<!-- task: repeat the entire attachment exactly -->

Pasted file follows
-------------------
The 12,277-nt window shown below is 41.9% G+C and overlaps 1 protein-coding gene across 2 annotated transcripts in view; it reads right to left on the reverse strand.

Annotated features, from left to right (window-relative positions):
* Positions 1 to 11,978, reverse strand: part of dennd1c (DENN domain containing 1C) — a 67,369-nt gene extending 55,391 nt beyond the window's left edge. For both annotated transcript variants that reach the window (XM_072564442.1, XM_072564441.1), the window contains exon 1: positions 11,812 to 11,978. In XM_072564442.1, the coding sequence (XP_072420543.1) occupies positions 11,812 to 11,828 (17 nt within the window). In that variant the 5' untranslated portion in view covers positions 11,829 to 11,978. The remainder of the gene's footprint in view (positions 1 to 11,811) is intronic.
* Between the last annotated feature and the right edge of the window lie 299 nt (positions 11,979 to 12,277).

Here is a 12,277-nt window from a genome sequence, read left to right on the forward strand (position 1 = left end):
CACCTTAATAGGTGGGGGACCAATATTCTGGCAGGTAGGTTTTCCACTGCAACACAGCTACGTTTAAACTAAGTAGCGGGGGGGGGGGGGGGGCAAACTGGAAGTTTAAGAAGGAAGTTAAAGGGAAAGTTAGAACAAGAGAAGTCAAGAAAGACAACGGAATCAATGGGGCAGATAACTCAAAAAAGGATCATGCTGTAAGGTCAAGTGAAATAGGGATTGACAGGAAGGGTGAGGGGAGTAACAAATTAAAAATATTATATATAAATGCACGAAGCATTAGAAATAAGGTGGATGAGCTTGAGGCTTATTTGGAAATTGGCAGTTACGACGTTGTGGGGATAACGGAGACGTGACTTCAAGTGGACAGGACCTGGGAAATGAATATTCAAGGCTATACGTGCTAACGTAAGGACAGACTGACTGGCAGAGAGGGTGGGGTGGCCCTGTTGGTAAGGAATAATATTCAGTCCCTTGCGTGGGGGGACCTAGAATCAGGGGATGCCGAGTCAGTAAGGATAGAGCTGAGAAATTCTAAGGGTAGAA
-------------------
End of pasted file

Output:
The 12,277-nt window shown below is 41.9% G+C and overlaps 1 protein-coding gene across 2 annotated transcripts in view; it reads right to left on the reverse strand.

Annotated features, from left to right (window-relative positions):
* Positions 1 to 11,978, reverse strand: part of dennd1c (DENN domain containing 1C) — a 67,369-nt gene extending 55,391 nt beyond the window's left edge. For both annotated transcript variants that reach the window (XM_072564442.1, XM_072564441.1), the window contains exon 1: positions 11,812 to 11,978. In XM_072564442.1, the coding sequence (XP_072420543.1) occupies positions 11,812 to 11,828 (17 nt within the window). In that variant the 5' untranslated portion in view covers positions 11,829 to 11,978. The remainder of the gene's footprint in view (positions 1 to 11,811) is intronic.
* Between the last annotated feature and the right edge of the window lie 299 nt (positions 11,979 to 12,277).

Here is a 12,277-nt window from a genome sequence, read left to right on the forward strand (position 1 = left end):
CACCTTAATAGGTGGGGGACCAATATTCTGGCAGGTAGGTTTTCCACTGCAACACAGCTACGTTTAAACTAAGTAGCGGGGGGGGGGGGGGGGCAAACTGGAAGTTTAAGAAGGAAGTTAAAGGGAAAGTTAGAACAAGAGAAGTCAAGAAAGACAACGGAATCAATGGGGCAGATAACTCAAAAAAGGATCATGCTGTAAGGTCAAGTGAAATAGGGATTGACAGGAAGGGTGAGGGGAGTAACAAATTAAAAATATTATATATAAATGCACGAAGCATTAGAAATAAGGTGGATGAGCTTGAGGCTTATTTGGAAATTGGCAGTTACGACGTTGTGGGGATAACGGAGACGTGACTTCAAGTGGACAGGACCTGGGAAATGAATATTCAAGGCTATACGTGCTAACGTAAGGACAGACTGACTGGCAGAGAGGGTGGGGTGGCCCTGTTGGTAAGGAATAATATTCAGTCCCTTGCGTGGGGGGACCTAGAATCAGGGGATGCCGAGTCAGTAAGGATAGAGCTGAGAAATTCTAAGGGTAGAA